Guest competitor, Tim Garvin teaches the RS100 fleet the Port/Starboard Rule

Race 2 & 3 followed similar patterns, same names at the top of the list.  In race 2 Neal took the win from Nick Peters, Clive drag-racing into 3rd downwind.  Fourth and Fifth places ‘stayed local’ with Hywell Roberts and Phil Jackson respectively.  Again four 8.4s in the top five, this class is ever-evolving into something very interesting!

Race 3 also saw the return to form of Chris Larr, the former RS Vareo National Champion who was grossly infringed by a port tacker on the first beat of Race 1 leaving him out of the line up for the first two guns of the day.   Chris notched up a 3rd in his 10.2 rig, although the slimmed down man owned up to saying it was bit too much like hard work.   Another ex-Vareo boy, Mick Church from South Cerney SC got around this course unscathed and posted an impressive 7th – a clear indication that careful, consistent sailing can bring home the chocolates.

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Capsize Recovery- examples and demo video

15/07/2010 36 comments

Last night Mick and I armed with a video camera, a F3 to 4 blustery breeze and some soon-to-be bruised up limbs decided to film my recoveries from ‘classic’ RS100 cock-ups to help demonstrate my techniques.  These aren’t official and by no means take them as gospel, but I learned the hard way that sometimes you simply cannot climb in over the side and going around the back is the best and quickest solution.

The footage isn’t pretty and if you are a tad sensitive to seeing what appears to be a 95kg man dry-humping an epoxy racing dinghy, then please, do not look.  I can assure you that there was no pleasure in filming this, it’s a physical boat and I am truly aching this morning…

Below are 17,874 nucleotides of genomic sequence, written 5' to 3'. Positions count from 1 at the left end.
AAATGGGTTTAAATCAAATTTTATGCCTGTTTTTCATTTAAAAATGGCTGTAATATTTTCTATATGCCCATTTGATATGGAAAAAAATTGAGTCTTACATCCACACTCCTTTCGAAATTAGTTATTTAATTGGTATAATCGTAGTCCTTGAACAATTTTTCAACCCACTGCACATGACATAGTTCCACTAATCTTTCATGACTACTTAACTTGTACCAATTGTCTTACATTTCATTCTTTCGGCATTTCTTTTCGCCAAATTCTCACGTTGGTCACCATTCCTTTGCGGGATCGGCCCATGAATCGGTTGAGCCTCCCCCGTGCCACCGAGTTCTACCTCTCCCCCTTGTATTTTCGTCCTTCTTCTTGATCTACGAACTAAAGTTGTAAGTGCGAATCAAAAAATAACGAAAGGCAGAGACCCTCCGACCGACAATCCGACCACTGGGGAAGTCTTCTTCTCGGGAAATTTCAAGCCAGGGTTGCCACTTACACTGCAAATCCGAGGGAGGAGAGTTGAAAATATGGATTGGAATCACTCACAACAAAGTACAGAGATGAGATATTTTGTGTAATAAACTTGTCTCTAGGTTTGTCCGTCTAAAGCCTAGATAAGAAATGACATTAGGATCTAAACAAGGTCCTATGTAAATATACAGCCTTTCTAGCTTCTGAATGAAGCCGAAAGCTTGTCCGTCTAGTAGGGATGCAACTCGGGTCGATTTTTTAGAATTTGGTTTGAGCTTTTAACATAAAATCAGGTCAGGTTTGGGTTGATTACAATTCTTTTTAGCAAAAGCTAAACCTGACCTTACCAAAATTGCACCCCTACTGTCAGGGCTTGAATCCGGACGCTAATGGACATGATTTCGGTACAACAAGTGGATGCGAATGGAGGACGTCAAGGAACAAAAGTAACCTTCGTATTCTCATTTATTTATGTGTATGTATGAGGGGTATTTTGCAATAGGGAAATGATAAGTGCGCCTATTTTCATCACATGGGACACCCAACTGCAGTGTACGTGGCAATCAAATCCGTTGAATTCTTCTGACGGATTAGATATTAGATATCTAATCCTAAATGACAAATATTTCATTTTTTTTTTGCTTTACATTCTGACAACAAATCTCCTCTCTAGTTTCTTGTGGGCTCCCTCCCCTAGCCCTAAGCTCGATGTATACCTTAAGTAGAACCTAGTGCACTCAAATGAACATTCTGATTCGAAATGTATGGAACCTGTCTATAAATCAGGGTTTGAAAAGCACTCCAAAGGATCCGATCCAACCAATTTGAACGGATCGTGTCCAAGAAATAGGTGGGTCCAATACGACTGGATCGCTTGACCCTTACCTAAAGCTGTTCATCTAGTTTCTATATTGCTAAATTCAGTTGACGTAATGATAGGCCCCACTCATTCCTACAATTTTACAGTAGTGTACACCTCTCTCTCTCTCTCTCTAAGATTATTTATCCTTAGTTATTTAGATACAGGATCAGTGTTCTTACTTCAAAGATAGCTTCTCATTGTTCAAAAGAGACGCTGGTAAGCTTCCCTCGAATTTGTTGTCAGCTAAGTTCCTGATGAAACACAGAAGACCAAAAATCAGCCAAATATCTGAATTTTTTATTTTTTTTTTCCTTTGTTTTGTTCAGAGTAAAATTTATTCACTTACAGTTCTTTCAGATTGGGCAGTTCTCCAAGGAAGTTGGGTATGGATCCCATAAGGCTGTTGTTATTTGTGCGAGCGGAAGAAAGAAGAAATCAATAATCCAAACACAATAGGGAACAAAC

Anyway, these demos include:

– Example 1: a stalled tack, similar to a windward capsize
– Example 2: too high out of a gybe, overpowered with the kite up
– Example 3: missed the toe-straps!
– Example 4: ballsed-up ‘dry capsize’

In my experience so far, it is not ‘righting the boat’ that has been an issue, it’s getting back in to it without encouraging another capsize when climbing over the side.  I have therefore discovered there are basically two types of capsize: controlled and uncontrolled.  Examples 1 & 2 are controlled, whereas 3 & 4 are uncontrolled.

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Categories: videos, wipeouts

Capsize Expert!


Enough of these excellent sailor blogs. “I blasted past the solos/rs200s/lasers/vareos.”

RS100 Duffer speaks.

Picked up RS100 GBR(ha-ha!)144 on Saturday. Put the various bits together on Sunday (8.4 sail). Monday off to the reservoir. Managed to get the kite halyard tangled at top of mast so didn’t rig kite. Looks a bit breezy so not a bad idea anyway. My test “sail” had been more of a test capsize in force 5 ?gusting 6 at Farmoor so I’m rather nervous..read twit scared. Launch ok. Bit of faffing about while boat and wind decide which tack I’m going out on. Ok just coming out of the sheltered area so I’d better pull on some kicker and hike. WOOOOOW. Spill wind..Spill wind…clew catching in water.. hike .. hike… need to get more kicker on.. lean in to grab kicker sheet…and capsize. What’s that little mark on the bottom? Oh its a small hole? Is that supposed to be there? God its tiring climbing on the centreboard.

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Categories: club sailing, wipeouts